Ask me anything   What I Am Up To   About   

Psychoeducational Evaluation

I love children, but I don’t want them. I don’t want them for the same reasons many women don’t want them: I don’t want to spend my time, energy, and money on other people, and I’m worried that I will resent my kids and be a horrible mother. Maybe I’ll regret this when I’m older, but I’ll just have to wait and see.

The only time I doubt my decision is when I see people—adults or teenagers—who have great relationships with their parents, and maybe when I see a particularly cute child fling themselves into their parent’s arms. It must be amazing and fulfilling to be a parent to children who actually love and/or like you. But how does that happen? How does one produce happy children who don’t turn into vicious devils who shoplift makeup and use their mother’s back massager as a vibrator and ruin their older sister’s clothing when they turn twelve? How does one avoid all that? (Yes, now that I am an adult I recognize that my mom might not have been using her massager as a massager either, and that makes me want to shower only in bleach forever. Hot damn though, that thing worked.  But oh, gross.)

I am my biggest piece of evidence that having kids might be a regrettable decision. I put my parents through so much. Of course, maybe I put them through so much because of what they, or my father specifically, put me through. Screaming at little kids and telling them they’re stupid can contribute to kids becoming nervous, spacey wrecks. And as they get older they’re more likely to be like, “Yeah, I am not going to make this easy for you” and will maybe actually yell back and embarrass you by wearing vinyl hot pants to school. (Not that I was embarrassing anyone on purpose. Their embarassment over the vinyl hot pants was merely a bonus - frankly, they looked great.)

My parents weren’t consistently terrible though. My mother was often not terrible at all. I was often quite terrible, and yes, I feel bad about it. But I could have been worse. I didn’t set my parents on fire while they slept. And I got it together eventually, so I’d like to think that magically turns my past into that’s just what happens.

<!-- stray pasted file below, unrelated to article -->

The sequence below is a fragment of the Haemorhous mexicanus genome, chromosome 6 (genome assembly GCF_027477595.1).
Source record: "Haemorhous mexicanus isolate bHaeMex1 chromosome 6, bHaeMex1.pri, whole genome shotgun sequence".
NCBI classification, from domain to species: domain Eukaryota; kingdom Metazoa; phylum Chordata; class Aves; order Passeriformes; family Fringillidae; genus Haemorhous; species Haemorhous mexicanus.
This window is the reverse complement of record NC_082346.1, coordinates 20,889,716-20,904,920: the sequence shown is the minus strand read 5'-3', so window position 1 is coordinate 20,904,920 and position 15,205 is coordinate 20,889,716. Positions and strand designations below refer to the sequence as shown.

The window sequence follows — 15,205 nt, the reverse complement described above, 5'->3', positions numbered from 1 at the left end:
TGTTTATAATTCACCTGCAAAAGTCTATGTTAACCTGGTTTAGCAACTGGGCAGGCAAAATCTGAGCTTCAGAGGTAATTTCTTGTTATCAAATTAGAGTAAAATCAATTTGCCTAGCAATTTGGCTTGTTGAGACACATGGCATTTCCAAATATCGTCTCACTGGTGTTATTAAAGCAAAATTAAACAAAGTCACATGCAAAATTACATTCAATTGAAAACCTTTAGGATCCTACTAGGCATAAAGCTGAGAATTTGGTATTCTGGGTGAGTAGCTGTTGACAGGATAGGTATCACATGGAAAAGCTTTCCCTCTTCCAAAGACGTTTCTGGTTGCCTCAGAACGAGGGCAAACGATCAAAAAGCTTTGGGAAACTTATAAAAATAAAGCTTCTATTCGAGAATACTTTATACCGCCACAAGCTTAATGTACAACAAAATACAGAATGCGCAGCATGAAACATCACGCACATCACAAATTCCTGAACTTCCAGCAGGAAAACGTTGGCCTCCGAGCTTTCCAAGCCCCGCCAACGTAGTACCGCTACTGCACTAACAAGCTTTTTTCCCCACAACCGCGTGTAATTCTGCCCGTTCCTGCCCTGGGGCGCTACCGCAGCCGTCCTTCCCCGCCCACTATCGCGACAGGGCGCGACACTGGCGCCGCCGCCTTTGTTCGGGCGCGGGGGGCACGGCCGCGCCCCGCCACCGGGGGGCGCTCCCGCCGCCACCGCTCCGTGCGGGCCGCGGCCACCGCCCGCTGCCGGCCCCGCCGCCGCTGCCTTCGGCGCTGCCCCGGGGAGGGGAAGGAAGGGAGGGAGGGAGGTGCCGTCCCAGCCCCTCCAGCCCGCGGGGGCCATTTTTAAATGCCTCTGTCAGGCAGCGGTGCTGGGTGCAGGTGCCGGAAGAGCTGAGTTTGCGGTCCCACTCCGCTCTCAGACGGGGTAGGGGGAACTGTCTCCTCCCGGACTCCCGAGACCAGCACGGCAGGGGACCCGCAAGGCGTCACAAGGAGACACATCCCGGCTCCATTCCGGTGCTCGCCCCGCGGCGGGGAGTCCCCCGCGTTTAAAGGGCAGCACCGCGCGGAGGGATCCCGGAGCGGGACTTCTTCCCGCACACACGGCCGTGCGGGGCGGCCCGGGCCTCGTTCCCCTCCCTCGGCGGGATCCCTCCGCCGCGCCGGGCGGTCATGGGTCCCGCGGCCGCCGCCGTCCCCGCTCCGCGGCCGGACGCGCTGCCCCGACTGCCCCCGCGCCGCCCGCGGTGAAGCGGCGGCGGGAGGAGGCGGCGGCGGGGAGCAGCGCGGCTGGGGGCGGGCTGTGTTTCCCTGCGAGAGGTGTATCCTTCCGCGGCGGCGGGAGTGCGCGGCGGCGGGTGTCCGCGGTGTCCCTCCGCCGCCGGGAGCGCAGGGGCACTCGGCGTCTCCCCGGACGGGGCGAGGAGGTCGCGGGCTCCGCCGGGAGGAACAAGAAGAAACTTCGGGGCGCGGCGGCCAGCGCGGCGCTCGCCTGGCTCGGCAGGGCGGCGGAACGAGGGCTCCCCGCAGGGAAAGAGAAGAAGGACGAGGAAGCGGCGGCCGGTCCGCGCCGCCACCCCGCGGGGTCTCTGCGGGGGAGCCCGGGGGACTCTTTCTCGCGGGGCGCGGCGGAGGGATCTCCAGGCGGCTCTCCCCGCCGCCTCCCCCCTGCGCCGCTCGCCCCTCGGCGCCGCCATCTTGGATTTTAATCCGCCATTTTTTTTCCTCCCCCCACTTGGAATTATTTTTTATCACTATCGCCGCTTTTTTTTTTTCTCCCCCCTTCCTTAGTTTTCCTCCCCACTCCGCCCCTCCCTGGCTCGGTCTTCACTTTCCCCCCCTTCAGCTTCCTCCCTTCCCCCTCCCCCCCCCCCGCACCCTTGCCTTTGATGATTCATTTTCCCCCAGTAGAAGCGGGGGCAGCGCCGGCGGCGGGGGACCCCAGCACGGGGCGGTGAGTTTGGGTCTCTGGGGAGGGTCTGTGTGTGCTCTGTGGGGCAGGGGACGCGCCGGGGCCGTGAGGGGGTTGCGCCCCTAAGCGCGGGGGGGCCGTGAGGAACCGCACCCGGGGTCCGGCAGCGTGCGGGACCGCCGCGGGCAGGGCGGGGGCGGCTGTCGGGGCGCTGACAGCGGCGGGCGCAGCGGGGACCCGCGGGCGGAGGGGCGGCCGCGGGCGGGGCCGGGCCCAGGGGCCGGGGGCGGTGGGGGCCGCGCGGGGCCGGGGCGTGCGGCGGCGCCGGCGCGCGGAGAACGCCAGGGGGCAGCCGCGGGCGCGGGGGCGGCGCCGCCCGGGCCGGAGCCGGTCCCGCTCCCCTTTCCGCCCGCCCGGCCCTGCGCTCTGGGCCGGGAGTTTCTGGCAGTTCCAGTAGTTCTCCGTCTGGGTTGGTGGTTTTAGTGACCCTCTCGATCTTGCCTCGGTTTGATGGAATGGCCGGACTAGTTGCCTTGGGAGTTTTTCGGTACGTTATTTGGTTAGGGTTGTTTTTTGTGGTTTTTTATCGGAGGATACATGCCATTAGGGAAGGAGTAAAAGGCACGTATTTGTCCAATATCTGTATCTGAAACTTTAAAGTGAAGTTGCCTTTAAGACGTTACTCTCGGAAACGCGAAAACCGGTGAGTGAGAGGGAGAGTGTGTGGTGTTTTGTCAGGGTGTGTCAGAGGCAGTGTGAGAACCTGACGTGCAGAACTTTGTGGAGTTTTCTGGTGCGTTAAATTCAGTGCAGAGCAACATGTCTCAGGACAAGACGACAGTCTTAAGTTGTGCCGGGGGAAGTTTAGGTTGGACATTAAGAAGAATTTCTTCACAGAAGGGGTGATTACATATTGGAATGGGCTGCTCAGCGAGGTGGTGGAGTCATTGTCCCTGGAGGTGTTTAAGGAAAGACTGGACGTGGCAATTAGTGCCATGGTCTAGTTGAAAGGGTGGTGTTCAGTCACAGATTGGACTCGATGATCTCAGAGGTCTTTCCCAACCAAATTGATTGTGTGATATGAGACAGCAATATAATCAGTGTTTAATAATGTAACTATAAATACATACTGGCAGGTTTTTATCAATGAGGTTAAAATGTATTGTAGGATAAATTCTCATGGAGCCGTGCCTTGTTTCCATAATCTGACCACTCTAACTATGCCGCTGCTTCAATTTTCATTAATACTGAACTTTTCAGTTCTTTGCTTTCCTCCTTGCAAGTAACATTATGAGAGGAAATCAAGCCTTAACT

There seem like two sub categories to “just what happens”— terrible behavioral shit and exhausting annoyances. Some of my terrible shit was getting suspended and always being in detention, shoplifting often, slapping my mom once and holding a knife at her when I was thirteen. Yes, that happened, a I really wish it hadn’t. I had absolutely no intention of doing anything, but she’d been a real bitch to my friend and I wanted her to apologize.  She was angry because my friend and I lit firecrackers and threw them out the window onto our densely populated residential street. Hers was not an irrational reaction. Hers was a smart reaction. But she totally went after my friend for being a bad influence and, as I was already aware that other girls’ moms were telling them they couldn’t hang out with me because I was a bad influence, I simply became enraged and couldn’t control myself.

So there’s the stuff that maybe makes you hate your kid, and then there’s the merely exhausting annoyances. Examples might be the temper tantrums (actually, I hear that makes you hate your kid pretty hard), them thinking you’re stupid all the time and that you don’t know what you’re talking about, and them not being so smart. That last one is what I’m interested in right now.

As I’ve mentioned elsewhere in this blog, my parents were very smart and successful. They didn’t grow up with a lot (my mother grew up with “nothing”) and they both rocked it.